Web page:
Following his PhD, von der Lieth accepted a position at the DKFZ in 1980, where he developed computer-assisted information systems for application in spectroscopy. Back in 1984, he introduced the methods of molecular modelling. After a period of research in Sweden, where he worked on the simulation of the molecular dynamics of peptides, von der Lieth returned to the DKFZ in 1987. His major research focus was computer-assisted three-dimensional, molecular structure models. He was a member and later chairman of the scientific computing advisory board at the DKFZ for many years and was active in numerous scientific associations and on the editorial board of the journal Carbohydrate Research. He published more than one hundred papers. Besides coordinating EuroCarbDB, von der Lieth was also the co-director of the ‘Human Disease Glycomincs/Proteome Initiative’ (HGPI/HUPO) and member of the US Consortium for Functional Glycomics (CFG). Colleagues who worked with him in EuroCarbDB said that “in the DKFZ it was largely unknown that Willi was regarded as a world-leading scientist and pioneer in the field of glycomics.”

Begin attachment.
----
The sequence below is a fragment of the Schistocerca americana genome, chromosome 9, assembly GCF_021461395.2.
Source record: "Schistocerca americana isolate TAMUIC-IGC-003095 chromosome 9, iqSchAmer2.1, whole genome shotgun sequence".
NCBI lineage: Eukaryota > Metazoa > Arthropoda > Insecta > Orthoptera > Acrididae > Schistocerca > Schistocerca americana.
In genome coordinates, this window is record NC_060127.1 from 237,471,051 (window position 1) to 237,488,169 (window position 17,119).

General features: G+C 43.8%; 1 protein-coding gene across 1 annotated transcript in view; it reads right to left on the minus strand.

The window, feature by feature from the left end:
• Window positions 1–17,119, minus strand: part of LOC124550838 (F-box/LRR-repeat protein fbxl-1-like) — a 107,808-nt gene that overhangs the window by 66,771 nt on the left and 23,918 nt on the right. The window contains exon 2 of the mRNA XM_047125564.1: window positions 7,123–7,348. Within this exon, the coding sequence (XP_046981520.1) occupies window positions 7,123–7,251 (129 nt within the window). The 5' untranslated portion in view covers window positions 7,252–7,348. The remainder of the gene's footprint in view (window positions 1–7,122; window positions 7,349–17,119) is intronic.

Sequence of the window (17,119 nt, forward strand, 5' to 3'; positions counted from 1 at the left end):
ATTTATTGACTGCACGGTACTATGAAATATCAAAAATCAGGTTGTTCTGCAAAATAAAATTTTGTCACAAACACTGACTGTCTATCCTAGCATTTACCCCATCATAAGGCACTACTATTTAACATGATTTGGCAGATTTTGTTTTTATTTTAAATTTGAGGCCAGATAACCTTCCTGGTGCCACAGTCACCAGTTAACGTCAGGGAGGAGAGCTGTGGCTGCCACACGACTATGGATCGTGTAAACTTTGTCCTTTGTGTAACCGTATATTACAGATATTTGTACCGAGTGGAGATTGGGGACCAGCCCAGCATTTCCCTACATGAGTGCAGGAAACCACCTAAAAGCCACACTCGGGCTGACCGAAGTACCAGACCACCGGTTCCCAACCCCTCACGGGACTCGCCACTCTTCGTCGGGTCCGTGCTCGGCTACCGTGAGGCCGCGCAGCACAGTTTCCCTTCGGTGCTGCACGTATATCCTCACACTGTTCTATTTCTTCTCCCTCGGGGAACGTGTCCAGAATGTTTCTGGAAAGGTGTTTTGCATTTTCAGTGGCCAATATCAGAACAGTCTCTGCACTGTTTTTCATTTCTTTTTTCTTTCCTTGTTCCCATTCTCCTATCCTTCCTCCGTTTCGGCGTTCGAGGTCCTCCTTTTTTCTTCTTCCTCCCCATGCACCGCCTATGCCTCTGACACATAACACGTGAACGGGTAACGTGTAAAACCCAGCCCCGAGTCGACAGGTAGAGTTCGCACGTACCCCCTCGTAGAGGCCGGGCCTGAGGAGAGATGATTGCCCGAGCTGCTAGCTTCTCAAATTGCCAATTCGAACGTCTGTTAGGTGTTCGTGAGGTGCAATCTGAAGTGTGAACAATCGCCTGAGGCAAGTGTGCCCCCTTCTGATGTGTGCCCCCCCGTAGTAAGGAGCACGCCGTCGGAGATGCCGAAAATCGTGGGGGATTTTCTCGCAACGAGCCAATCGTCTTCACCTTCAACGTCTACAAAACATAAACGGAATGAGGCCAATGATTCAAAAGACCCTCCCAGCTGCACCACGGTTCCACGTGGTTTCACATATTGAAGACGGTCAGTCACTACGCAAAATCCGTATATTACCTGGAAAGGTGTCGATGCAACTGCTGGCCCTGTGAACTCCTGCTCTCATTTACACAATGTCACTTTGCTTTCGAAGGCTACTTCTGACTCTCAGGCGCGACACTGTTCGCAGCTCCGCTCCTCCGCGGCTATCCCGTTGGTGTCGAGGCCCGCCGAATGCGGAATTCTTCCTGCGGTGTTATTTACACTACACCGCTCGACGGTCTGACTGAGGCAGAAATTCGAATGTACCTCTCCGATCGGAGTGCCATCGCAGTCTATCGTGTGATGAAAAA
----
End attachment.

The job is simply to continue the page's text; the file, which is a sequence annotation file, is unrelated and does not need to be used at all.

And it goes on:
Dr. Claus-Wilhelm von der Lieth (13.7.1949 - 16.11.2007) (Photo: DKFZ)